This video by Jerome Henry is a great setup guide for mesh. His other wireless videos are top notch as well.
This guy lays out a basic quite clearly. I followed his steps and it worked on a 3650.
The steps in this video worked perfectly on a newer release than he mentioned.
I needed to update ESXi to get the latest drivers on my UCS C220-M3. This article and this download seemed to do the trick for me. The UCS ISO came directly from VMware. I had to log in, but didn’t look like it validated a license to do the download since it was just an update not the install ISO.
Several times while trying up upgrade an AP that wasn’t connected to a controller I got hit with it rebooting partway through the upgrade. I stumbled across this in the support forums
ap#debug capwap client no-reload
(this hidden command prevents the AP from reloading when it can’t join a controller)
I tried it and worked perfectly on a 2702, posting it here mostly as a reminder for myself.
This is the document I used in one of my linux classes. I’m mostly posting it here for my own reference, but it should guide you through creating a PXE boot server and installing linux.Final Lab – Create a Linux Network install server V1
I finished my CCNP about 2 weeks ago, however I didn’t read the TSHOOT book by Kevin Wallace before doing so. Before diving into my CCIE studies I figured I should read this book. Now that I’m done I’m really glad I did. I think it very concisely covered all of the topics, and while I think its certainly possible to pass the TSHOOT test without reading this book, I think its well worth the time. I can see myself referring back to this book many times as I go through the CCIE materials.
So I’ve heard about Cisco’s “CleanAir” for awhile now, but to be honest I don’t really know what it does. My basic assumption is that is looks at what channels are in use around the AP and will choose the best channels to use as to have the least interference. Time to do some digging.
This “Cisco CleanAir Technology” At-A-Glance document looks like a good place to start.
Yesterday I was trying to add a camera to my home network. I knew that I’d previously configured it with a static IP but I had no idea what it was. In the past I would just do a ping scan with nmap and look for the device. But now I have over 30 hosts on my network and scrolling through that list is a pain. I threw together this ultra basic script because this type of thing is happening more and more. It doesn’t get much simpler than this, but it worked perfectly for me.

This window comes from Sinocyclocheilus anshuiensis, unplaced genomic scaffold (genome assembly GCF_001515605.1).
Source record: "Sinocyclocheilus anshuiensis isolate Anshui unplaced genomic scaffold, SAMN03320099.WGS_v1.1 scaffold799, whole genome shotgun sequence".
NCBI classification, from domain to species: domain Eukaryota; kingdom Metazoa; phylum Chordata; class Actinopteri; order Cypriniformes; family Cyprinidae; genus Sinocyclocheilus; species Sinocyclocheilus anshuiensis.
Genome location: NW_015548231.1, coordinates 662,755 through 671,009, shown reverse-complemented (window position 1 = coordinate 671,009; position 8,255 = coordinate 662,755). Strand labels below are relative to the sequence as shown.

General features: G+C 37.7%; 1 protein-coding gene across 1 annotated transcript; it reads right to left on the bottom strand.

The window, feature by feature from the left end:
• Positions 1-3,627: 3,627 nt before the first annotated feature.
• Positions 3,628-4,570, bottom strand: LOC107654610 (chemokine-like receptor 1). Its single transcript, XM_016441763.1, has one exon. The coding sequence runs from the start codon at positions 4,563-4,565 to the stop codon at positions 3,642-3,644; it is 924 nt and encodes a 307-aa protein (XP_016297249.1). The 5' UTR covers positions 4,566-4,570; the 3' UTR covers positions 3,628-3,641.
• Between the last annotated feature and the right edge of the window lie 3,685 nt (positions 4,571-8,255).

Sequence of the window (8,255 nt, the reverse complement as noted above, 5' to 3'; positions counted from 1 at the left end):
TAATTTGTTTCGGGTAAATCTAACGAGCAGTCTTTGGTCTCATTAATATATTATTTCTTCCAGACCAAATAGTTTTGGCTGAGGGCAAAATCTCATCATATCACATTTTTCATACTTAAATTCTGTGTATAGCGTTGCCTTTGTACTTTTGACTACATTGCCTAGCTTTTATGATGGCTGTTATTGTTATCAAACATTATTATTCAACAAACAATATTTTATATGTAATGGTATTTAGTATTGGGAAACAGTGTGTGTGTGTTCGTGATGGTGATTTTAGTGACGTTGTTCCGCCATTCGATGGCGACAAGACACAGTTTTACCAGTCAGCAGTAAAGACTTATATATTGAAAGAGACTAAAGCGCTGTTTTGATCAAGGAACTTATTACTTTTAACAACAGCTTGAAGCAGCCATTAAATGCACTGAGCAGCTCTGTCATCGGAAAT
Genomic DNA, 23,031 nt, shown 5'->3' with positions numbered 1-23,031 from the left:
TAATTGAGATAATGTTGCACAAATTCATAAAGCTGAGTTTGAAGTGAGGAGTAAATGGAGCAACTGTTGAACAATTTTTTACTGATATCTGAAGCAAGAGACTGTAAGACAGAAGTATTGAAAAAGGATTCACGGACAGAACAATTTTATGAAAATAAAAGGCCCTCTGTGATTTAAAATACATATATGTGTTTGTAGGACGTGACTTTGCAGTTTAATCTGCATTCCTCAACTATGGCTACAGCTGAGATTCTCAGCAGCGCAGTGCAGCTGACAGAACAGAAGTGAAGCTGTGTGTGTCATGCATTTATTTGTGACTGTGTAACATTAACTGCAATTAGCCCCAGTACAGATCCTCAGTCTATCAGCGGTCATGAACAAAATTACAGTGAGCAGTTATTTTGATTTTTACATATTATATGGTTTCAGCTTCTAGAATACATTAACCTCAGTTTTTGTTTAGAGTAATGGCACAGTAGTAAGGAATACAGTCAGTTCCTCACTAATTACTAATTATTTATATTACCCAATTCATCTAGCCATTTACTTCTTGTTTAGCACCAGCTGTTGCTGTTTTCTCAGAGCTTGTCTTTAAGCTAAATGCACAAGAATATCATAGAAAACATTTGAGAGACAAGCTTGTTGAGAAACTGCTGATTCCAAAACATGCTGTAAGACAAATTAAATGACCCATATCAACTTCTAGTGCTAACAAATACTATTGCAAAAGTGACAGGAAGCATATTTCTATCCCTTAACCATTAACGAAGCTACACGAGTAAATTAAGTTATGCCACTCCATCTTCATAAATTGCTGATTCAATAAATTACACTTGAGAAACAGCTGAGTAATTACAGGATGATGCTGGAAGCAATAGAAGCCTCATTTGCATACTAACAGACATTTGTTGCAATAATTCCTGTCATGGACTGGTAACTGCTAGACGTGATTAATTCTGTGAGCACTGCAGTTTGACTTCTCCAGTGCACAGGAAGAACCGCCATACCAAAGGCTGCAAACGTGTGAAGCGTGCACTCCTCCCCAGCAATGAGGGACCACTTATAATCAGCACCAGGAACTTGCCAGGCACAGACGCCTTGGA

echo “What network do you want to scan (/24 only)”
echo “Creating baseline, please wait”
nmap -oG – -sP $network/24 >> baseline.nmap
echo “Baseline created, please plug in the new device and hit enter when it should have booted”
echo “Scanning for new devices”
nmap -oG – -sP $network/24 >> new.nmap
echo “New scan complete”
diff baseline.nmap new.nmap
rm baseline.nmap new.nmap
I’m sure there are better ways to do this, but this took 5 minutes and did the trick. Maybe next time I use it I’ll make it a touch fancier
I live in a 2 story house with a basement. My office is in the basement as well as the cable modem and wireless router. I’ve been using a netgear residential access point for awhile now. It does a decent job, basement and 1st floor have good coverage, but streaming video to the 2nd floor is problematic and there is zero signal on the front porch.
Cisco 3602 Access Points (Datasheet). I’ve got 2 of these I can use. One in the basement pointing up, and one in the attic pointing down should give me pretty decent coverage. I have the AC modules for them as well, however I’m going to leave them off for right now as I don’t have any clients that can make use of them. These APs support the Cisco Clean Air feature. I have high hopes for this feature, walking around my house running Netspot on my laptop I pickup 42 different networks.